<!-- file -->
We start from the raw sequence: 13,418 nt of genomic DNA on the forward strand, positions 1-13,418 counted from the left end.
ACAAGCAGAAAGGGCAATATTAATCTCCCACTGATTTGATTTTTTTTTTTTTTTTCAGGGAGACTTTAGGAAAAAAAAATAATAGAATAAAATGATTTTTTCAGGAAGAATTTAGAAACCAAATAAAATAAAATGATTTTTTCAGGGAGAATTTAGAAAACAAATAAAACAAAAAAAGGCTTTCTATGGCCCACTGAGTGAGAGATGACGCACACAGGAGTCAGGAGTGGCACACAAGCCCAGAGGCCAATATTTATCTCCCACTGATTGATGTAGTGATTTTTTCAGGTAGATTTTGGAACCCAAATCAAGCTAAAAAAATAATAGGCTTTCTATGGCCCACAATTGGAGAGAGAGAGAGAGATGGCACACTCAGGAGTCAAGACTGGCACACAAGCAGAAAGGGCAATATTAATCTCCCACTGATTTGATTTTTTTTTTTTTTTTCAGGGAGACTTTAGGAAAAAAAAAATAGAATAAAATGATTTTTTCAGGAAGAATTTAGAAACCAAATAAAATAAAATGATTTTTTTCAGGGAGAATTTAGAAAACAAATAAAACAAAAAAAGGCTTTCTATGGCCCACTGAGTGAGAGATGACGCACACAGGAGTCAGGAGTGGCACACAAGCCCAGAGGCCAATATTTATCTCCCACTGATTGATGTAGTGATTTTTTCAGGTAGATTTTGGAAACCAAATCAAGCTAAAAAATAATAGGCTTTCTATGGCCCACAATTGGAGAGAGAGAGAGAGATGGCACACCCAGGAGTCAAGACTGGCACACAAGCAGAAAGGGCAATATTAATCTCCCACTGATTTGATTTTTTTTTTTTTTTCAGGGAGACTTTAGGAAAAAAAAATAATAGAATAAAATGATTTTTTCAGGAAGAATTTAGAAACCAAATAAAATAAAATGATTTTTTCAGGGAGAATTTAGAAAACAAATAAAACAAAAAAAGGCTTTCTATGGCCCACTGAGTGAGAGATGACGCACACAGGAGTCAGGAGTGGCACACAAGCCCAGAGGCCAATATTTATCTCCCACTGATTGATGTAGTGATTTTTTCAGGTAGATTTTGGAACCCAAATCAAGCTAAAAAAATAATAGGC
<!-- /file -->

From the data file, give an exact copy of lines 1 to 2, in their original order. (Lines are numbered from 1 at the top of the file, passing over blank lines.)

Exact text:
We start from the raw sequence: 13,418 nt of genomic DNA on the forward strand, positions 1-13,418 counted from the left end.
ACAAGCAGAAAGGGCAATATTAATCTCCCACTGATTTGATTTTTTTTTTTTTTTTCAGGGAGACTTTAGGAAAAAAAAATAATAGAATAAAATGATTTTTTCAGGAAGAATTTAGAAACCAAATAAAATAAAATGATTTTTTCAGGGAGAATTTAGAAAACAAATAAAACAAAAAAAGGCTTTCTATGGCCCACTGAGTGAGAGATGACGCACACAGGAGTCAGGAGTGGCACACAAGCCCAGAGGCCAATATTTATCTCCCACTGATTGATGTAGTGATTTTTTCAGGTAGATTTTGGAACCCAAATCAAGCTAAAAAAATAATAGGCTTTCTATGGCCCACAATTGGAGAGAGAGAGAGAGATGGCACACTCAGGAGTCAAGACTGGCACACAAGCAGAAAGGGCAATATTAATCTCCCACTGATTTGATTTTTTTTTTTTTTTTCAGGGAGACTTTAGGAAAAAAAAAATAGAATAAAATGATTTTTTCAGGAAGAATTTAGAAACCAAATAAAATAAAATGATTTTTTTCAGGGAGAATTTAGAAAACAAATAAAACAAAAAAAGGCTTTCTATGGCCCACTGAGTGAGAGATGACGCACACAGGAGTCAGGAGTGGCACACAAGCCCAGAGGCCAATATTTATCTCCCACTGATTGATGTAGTGATTTTTTCAGGTAGATTTTGGAAACCAAATCAAGCTAAAAAATAATAGGCTTTCTATGGCCCACAATTGGAGAGAGAGAGAGAGATGGCACACCCAGGAGTCAAGACTGGCACACAAGCAGAAAGGGCAATATTAATCTCCCACTGATTTGATTTTTTTTTTTTTTTCAGGGAGACTTTAGGAAAAAAAAATAATAGAATAAAATGATTTTTTCAGGAAGAATTTAGAAACCAAATAAAATAAAATGATTTTTTCAGGGAGAATTTAGAAAACAAATAAAACAAAAAAAGGCTTTCTATGGCCCACTGAGTGAGAGATGACGCACACAGGAGTCAGGAGTGGCACACAAGCCCAGAGGCCAATATTTATCTCCCACTGATTGATGTAGTGATTTTTTCAGGTAGATTTTGGAACCCAAATCAAGCTAAAAAAATAATAGGC